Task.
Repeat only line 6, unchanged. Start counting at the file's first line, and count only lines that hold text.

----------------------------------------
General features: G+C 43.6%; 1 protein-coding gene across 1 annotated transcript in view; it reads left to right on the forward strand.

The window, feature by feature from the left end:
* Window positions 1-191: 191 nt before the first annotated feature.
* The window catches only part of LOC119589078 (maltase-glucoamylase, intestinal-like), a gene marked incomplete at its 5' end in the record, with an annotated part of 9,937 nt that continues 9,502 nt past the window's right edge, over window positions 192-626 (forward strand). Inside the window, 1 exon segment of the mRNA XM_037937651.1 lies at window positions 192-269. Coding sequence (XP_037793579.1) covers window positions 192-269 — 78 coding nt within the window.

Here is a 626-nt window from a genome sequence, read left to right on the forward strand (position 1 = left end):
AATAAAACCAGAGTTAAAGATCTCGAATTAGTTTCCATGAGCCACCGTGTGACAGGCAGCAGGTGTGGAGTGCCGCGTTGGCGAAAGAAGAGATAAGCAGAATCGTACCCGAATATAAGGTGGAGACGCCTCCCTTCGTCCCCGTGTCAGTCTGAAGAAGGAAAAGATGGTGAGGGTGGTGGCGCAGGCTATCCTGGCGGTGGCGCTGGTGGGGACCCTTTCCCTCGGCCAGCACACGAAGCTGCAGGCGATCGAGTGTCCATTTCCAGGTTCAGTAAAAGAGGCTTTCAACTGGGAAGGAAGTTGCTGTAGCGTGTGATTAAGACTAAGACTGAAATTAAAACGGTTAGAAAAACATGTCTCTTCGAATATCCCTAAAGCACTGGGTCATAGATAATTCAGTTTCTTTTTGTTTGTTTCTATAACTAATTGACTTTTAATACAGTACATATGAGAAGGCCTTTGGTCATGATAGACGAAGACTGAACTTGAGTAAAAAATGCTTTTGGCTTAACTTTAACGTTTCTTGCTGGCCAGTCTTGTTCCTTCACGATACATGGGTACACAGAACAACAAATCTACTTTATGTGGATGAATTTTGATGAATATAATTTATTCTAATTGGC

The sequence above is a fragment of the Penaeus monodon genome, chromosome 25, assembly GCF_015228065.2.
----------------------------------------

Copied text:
AATAAAACCAGAGTTAAAGATCTCGAATTAGTTTCCATGAGCCACCGTGTGACAGGCAGCAGGTGTGGAGTGCCGCGTTGGCGAAAGAAGAGATAAGCAGAATCGTACCCGAATATAAGGTGGAGACGCCTCCCTTCGTCCCCGTGTCAGTCTGAAGAAGGAAAAGATGGTGAGGGTGGTGGCGCAGGCTATCCTGGCGGTGGCGCTGGTGGGGACCCTTTCCCTCGGCCAGCACACGAAGCTGCAGGCGATCGAGTGTCCATTTCCAGGTTCAGTAAAAGAGGCTTTCAACTGGGAAGGAAGTTGCTGTAGCGTGTGATTAAGACTAAGACTGAAATTAAAACGGTTAGAAAAACATGTCTCTTCGAATATCCCTAAAGCACTGGGTCATAGATAATTCAGTTTCTTTTTGTTTGTTTCTATAACTAATTGACTTTTAATACAGTACATATGAGAAGGCCTTTGGTCATGATAGACGAAGACTGAACTTGAGTAAAAAATGCTTTTGGCTTAACTTTAACGTTTCTTGCTGGCCAGTCTTGTTCCTTCACGATACATGGGTACACAGAACAACAAATCTACTTTATGTGGATGAATTTTGATGAATATAATTTATTCTAATTGGC